Commemorating this victory a procession was held in Kotte displaying the standards of Saint Francis, Saint James and Saint Bernard with other religious standards.[15] Meanwhile Portuguese started to lay plans to invade Sitawaka but Afonso Pereira de Lacerda fell severely ill with chronic malaria. So the Portuguese viceroy at Goa sent a veteran commander named D. Jorge de Menezes (nicknamed Baroche) to take over from Afonso Pereira. He took over the office in May 1559 and immediately marched out to capture the grand stockade of Mapitigama which eventually resulted in Battle of Mulleriyawa.[16]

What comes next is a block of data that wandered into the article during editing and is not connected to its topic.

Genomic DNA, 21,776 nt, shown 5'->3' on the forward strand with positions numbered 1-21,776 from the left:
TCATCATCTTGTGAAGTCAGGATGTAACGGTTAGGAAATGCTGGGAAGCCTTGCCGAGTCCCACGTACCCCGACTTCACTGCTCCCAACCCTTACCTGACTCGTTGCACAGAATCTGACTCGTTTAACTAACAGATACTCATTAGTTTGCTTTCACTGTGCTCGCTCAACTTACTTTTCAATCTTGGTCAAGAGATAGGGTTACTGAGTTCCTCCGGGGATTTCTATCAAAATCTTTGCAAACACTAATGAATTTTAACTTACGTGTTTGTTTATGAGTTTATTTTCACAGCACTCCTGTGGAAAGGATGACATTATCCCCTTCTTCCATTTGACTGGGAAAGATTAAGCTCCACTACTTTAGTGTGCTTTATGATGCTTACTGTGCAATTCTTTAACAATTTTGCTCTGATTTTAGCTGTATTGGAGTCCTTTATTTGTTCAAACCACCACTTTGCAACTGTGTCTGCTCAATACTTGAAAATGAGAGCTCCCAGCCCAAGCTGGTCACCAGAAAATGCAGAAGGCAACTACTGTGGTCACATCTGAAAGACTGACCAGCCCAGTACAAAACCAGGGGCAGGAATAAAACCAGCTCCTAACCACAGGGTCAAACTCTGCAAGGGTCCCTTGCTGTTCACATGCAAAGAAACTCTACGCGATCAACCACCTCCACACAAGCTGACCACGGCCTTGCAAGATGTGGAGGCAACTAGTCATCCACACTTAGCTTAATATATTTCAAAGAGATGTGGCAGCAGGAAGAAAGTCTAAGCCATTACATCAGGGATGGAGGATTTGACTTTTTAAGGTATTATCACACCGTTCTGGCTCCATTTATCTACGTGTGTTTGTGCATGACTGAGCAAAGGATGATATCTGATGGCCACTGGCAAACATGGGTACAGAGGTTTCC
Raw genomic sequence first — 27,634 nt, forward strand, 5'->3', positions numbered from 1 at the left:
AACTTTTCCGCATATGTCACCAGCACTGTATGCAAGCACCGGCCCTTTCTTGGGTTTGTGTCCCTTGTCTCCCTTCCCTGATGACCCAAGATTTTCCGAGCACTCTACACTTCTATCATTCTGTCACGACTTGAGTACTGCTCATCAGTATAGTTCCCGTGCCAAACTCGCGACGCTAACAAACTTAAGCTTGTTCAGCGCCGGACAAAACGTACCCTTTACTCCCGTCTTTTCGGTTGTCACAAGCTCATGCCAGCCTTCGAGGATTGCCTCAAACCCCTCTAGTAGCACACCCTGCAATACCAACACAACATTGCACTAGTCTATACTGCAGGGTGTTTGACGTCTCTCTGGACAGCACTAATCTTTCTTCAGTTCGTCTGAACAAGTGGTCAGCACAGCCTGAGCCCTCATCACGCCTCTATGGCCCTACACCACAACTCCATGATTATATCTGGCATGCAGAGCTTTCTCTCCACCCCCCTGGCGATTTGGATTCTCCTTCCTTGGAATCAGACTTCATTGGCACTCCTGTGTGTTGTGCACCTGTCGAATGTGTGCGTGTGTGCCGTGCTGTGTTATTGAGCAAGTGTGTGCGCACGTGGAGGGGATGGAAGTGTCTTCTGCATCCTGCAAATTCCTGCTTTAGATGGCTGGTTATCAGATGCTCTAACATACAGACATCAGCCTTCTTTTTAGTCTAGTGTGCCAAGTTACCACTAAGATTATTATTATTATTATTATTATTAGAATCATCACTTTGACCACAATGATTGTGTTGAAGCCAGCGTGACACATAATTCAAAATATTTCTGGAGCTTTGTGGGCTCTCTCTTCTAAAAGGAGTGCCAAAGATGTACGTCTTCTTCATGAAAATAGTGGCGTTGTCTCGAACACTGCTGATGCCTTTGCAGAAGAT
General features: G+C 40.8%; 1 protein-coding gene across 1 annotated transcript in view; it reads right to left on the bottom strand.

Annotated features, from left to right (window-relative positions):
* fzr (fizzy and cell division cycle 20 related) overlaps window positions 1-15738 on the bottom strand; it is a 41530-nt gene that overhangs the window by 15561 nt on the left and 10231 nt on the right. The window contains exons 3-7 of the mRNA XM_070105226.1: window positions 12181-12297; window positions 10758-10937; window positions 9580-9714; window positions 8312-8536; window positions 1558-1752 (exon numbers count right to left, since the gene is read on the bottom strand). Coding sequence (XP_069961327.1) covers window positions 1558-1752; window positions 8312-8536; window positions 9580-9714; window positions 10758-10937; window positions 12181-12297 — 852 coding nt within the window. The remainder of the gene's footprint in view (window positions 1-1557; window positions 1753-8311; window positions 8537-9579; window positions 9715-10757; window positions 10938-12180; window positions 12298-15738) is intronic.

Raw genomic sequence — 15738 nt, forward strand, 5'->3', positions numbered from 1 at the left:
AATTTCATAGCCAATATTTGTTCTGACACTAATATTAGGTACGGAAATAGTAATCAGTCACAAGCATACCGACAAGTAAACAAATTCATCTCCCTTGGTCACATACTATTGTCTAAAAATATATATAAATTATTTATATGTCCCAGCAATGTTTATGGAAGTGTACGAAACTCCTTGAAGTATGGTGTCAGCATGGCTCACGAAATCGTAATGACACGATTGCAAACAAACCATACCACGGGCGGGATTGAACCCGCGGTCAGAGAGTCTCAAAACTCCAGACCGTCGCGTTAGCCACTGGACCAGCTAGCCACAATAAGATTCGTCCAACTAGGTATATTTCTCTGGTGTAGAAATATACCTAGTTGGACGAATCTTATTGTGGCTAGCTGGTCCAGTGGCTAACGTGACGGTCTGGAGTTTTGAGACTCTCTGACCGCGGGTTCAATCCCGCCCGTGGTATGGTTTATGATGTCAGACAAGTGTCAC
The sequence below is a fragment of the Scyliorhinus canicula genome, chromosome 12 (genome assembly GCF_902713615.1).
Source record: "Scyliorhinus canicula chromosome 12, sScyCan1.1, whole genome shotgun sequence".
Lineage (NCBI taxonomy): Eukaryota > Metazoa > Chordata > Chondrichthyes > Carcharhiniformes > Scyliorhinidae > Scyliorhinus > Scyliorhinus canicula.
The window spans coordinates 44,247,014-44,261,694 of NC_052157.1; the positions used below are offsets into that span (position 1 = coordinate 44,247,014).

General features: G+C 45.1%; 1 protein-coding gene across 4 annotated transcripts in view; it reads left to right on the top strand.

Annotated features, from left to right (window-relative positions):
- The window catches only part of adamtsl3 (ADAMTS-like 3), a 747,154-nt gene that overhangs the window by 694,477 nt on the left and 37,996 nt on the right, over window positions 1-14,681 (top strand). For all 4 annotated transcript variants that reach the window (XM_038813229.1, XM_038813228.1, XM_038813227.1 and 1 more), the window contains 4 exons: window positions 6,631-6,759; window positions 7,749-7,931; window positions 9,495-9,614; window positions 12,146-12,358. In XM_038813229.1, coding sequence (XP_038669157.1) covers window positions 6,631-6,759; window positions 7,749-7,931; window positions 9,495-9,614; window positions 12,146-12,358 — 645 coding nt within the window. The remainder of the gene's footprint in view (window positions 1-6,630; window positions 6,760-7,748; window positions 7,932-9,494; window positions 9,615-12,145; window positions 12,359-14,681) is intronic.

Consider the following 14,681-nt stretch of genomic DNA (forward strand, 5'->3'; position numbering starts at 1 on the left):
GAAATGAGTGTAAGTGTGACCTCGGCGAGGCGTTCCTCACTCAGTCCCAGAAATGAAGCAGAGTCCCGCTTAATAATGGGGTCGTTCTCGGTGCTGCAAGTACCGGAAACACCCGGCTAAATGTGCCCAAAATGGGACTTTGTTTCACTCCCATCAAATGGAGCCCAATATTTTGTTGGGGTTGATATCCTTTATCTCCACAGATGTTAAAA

See also[edit]

References[edit]

  1. ^ a b c d Fernao de Queyroz. The temporal and spiritual conquest of Ceylon. AES reprint. New Delhi: Asian Educational Services; 1995. p 339 ISBN 81-206-0765-1
  2. ^ a b c Fernao de Queyroz. The temporal and spiritual conquest of Ceylon. AES reprint. New Delhi: Asian Educational Services; 1995. p 338 ISBN 81-206-0765-1
  3. ^ Paul E.Peiris. Ceylon the Portuguese Era: being a history of the island for the period, 1505–1658 – Volume 1. Tisara Publishers Ltd:Sri Lanka; 1992. p 154-156.. OCLC 12552979.  Missing or empty |title= (help)
  4. ^ Father S.G. Perera. A history of Ceylon for schools – The Portuguese and Dutch period. The associated newspapers of ceylon Ltd:Sri Lanka; 1942. p 8-44.. OCLC 10531673.  Missing or empty |title= (help)
  5. ^ Fernao de Queyroz. The temporal and spiritual conquest of Ceylon. AES reprint. New Delhi: Asian Educational Services; 1995. p 334-335 ISBN 81-206-0765-1